John S. Kountz (March 25, 1846 – June 14, 1909) was a soldier in the United States Army during the American Civil War. He received a Medal of Honor.

John S. Kountz
John S Kountz framed.jpg
John S. Kountz
Born(1846-03-25)March 25, 1846
Richfield, Ohio
DiedJune 14, 1909(1909-06-14) (aged 63)
AllegianceUnited States of America
Service/branchUnited States Navy
Union Army
Years of service1861 - 1864
Unit37th Ohio Infantry
Battles/warsAmerican Civil War
AwardsMedal of Honor


Kountz was born March 25, 1846 in Richfield, Ohio. He attended school in Maumee, Ohio, until the age of fourteen, and in September 1861 enlisted as a drummer boy in the 37th Ohio Infantry. At the Battle of Missionary Ridge, when the drum corps was ordered to the rear, he threw away his drum, seized a musket, and was severely wounded in the first assault, being left in the field under the enemy's guns until he was rescued by his company. This episode was the subject of a poem by Kate B. Sherwood, entitled "The Drummer-Boy of Mission Ridge", which attained a wide reputation. He remained at a hospital in Louisville, Kentucky until he was honorably discharged from the service on April 25, 1864.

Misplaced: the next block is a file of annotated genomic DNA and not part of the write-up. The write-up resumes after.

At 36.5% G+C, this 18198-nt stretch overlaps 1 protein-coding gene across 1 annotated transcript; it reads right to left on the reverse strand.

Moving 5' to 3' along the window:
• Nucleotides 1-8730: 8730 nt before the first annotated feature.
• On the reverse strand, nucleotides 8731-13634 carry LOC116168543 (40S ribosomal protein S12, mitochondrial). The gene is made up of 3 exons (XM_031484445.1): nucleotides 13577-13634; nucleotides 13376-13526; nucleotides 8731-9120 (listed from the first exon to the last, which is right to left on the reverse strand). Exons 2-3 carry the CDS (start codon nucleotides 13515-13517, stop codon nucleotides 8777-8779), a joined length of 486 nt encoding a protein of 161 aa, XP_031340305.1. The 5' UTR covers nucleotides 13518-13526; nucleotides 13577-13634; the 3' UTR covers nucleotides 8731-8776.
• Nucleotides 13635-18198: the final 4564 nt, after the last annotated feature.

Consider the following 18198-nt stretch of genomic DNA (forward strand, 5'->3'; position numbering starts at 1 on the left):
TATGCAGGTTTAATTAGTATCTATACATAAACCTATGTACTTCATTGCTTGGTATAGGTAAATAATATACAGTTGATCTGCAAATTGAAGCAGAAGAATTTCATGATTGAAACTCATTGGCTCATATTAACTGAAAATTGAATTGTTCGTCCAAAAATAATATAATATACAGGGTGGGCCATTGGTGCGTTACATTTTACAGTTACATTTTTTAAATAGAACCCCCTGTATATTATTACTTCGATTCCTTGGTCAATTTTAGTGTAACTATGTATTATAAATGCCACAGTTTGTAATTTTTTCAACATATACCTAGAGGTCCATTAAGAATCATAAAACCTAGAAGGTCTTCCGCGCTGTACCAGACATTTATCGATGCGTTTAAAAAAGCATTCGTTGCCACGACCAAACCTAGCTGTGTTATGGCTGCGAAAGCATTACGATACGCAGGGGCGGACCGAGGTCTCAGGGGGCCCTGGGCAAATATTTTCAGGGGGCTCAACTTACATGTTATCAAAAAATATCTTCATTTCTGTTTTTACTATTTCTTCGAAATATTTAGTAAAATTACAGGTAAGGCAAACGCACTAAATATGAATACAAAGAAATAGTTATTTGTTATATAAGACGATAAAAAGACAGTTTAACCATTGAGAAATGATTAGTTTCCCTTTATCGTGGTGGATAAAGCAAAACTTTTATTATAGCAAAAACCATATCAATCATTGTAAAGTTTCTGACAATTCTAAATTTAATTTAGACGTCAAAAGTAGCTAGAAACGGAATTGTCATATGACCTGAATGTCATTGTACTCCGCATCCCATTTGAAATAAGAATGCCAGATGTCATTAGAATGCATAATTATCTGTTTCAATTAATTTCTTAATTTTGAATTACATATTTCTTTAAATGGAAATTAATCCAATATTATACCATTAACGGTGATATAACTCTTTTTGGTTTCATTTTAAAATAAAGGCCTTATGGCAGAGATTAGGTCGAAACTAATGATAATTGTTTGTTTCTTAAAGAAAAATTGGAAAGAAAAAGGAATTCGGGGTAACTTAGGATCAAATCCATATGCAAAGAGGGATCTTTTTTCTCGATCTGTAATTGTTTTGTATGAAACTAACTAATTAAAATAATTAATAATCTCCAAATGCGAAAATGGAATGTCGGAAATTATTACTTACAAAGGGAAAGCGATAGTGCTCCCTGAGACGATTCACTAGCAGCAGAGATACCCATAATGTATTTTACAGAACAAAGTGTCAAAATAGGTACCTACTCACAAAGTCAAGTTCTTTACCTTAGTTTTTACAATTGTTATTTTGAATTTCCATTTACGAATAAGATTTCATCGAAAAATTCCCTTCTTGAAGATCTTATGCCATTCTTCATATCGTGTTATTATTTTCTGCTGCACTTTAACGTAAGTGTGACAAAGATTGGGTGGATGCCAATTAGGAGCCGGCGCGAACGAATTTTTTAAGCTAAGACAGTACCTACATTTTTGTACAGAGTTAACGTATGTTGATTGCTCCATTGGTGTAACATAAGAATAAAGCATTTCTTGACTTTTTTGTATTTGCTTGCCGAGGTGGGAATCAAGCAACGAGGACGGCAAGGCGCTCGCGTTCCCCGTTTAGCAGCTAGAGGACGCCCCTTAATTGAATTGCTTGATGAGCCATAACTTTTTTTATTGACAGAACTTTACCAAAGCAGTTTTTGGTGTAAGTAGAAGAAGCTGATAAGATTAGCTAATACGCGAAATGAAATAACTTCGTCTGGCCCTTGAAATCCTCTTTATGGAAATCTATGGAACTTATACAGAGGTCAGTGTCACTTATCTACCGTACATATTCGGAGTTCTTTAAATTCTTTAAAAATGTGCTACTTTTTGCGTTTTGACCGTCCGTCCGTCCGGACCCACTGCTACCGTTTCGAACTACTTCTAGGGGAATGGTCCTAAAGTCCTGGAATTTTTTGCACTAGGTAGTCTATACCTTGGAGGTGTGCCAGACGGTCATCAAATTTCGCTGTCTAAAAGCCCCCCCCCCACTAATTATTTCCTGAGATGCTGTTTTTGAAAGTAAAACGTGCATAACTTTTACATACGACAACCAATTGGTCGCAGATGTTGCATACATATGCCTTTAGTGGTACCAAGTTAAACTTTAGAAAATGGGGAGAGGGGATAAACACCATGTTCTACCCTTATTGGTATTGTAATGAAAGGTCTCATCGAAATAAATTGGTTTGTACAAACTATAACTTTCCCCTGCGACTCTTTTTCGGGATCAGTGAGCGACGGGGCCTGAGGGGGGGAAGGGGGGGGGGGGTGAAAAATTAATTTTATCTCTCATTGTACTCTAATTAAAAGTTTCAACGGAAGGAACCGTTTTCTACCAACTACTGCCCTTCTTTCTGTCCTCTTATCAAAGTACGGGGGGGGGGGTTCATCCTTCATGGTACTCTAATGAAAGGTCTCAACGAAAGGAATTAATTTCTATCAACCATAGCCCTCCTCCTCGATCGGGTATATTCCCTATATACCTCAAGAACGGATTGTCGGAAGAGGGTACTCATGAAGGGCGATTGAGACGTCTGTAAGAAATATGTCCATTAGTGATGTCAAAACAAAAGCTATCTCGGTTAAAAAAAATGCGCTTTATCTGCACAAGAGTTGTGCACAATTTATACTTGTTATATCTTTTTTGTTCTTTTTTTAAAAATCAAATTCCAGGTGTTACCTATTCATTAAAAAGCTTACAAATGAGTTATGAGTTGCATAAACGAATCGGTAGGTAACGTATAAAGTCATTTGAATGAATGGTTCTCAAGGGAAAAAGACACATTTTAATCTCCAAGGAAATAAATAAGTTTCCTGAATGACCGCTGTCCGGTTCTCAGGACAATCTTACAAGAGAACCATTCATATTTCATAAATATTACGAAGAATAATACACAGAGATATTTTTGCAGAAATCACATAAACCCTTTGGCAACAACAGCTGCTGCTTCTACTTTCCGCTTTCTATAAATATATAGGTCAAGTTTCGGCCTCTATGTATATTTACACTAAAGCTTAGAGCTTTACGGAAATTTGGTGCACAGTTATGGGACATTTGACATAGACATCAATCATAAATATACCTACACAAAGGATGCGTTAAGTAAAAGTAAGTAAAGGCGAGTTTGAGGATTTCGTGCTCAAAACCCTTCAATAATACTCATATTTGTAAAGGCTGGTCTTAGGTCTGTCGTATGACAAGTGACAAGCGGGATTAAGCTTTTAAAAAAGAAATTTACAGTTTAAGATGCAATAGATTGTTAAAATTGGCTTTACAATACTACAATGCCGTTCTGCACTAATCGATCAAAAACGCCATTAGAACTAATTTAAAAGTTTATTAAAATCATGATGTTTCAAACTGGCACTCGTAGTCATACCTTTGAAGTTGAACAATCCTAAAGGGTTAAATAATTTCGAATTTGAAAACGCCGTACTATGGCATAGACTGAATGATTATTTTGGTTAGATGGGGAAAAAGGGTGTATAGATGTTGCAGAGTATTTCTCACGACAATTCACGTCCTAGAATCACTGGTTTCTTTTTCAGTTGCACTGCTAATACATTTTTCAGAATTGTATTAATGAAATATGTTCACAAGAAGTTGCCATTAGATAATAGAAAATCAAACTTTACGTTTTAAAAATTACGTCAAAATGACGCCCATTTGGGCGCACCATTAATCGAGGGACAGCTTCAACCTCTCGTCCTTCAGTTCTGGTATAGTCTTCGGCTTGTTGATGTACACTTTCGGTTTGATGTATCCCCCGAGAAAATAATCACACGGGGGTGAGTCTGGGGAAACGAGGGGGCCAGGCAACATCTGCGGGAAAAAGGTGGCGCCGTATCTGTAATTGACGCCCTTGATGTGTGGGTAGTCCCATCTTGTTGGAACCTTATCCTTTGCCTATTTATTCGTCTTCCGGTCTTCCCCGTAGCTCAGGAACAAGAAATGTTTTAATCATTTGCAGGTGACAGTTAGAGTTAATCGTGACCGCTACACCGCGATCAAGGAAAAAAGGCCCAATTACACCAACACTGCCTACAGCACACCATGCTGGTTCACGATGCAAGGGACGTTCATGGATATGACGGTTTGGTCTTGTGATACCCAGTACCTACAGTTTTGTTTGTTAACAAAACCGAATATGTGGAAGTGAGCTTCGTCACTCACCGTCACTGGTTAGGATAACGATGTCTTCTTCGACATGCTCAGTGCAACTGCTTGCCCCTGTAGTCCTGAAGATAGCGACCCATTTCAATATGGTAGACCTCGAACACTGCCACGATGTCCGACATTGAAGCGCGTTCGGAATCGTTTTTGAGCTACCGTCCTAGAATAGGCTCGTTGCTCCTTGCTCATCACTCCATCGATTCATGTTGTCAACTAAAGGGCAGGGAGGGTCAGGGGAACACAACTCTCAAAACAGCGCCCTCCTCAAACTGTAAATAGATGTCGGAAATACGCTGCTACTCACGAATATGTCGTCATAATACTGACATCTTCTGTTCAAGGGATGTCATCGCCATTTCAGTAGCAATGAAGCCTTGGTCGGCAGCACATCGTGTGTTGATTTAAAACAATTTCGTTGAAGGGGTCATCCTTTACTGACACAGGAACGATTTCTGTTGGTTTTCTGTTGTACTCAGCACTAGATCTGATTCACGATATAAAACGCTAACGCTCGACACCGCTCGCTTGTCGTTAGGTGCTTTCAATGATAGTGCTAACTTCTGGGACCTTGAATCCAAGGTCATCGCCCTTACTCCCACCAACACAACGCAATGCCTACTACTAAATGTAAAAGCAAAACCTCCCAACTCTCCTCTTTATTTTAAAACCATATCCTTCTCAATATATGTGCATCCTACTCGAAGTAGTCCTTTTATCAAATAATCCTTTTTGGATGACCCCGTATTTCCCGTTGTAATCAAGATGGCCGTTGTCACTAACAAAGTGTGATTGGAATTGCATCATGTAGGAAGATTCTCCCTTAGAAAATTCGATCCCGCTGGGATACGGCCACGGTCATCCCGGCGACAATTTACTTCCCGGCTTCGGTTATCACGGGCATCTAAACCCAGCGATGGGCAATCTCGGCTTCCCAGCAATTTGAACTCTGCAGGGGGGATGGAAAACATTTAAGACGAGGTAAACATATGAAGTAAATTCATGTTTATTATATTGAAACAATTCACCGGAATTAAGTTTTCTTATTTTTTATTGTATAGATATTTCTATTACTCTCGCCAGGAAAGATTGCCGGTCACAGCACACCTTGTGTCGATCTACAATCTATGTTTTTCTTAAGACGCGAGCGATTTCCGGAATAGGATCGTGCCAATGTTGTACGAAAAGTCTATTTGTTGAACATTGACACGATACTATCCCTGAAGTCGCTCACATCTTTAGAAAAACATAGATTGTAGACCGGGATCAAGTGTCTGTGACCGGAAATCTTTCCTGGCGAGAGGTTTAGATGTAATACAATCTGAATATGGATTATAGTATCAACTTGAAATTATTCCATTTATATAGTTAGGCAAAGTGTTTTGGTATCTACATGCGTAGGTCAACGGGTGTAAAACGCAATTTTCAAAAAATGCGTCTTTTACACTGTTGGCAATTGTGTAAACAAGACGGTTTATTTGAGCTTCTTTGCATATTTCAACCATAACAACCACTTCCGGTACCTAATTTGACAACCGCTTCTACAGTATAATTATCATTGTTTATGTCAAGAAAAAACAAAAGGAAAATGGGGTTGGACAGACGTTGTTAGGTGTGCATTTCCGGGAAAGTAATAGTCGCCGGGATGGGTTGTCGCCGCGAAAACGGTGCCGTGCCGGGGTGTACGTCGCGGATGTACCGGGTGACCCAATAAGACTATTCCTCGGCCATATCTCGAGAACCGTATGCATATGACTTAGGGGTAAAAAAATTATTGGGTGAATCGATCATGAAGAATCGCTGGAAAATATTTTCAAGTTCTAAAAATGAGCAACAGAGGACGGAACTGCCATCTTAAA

On his return to civil life he attended school for one year, after which he was treasurer of Lucas County, Ohio, 1872–1874, and county recorder 1875-1878. He was connected with the Grand Army of the Republic since its organization in 1866, and was elected 13th Commander-in-Chief on July 25, 1884. In the presidential contest that occurred during his official term, he issued an order to bar politics from this organization. He later became president of the Toledo Fire Underwriters' Association.

See alsoEdit


  •   Wilson, J. G.; Fiske, J., eds. (1892). "Kountz, John S." . Appletons' Cyclopædia of American Biography. New York: D. Appleton.
  • "John S. Kountz". Claim to Fame: Medal of Honor recipients. Find a Grave. Retrieved May 30, 2010.


Political offices
Preceded by
Robert Burns Beath
Commander-in-Chief of the Grand Army of the Republic
1884 – 1885
Succeeded by
Samuel Swinfin Burdett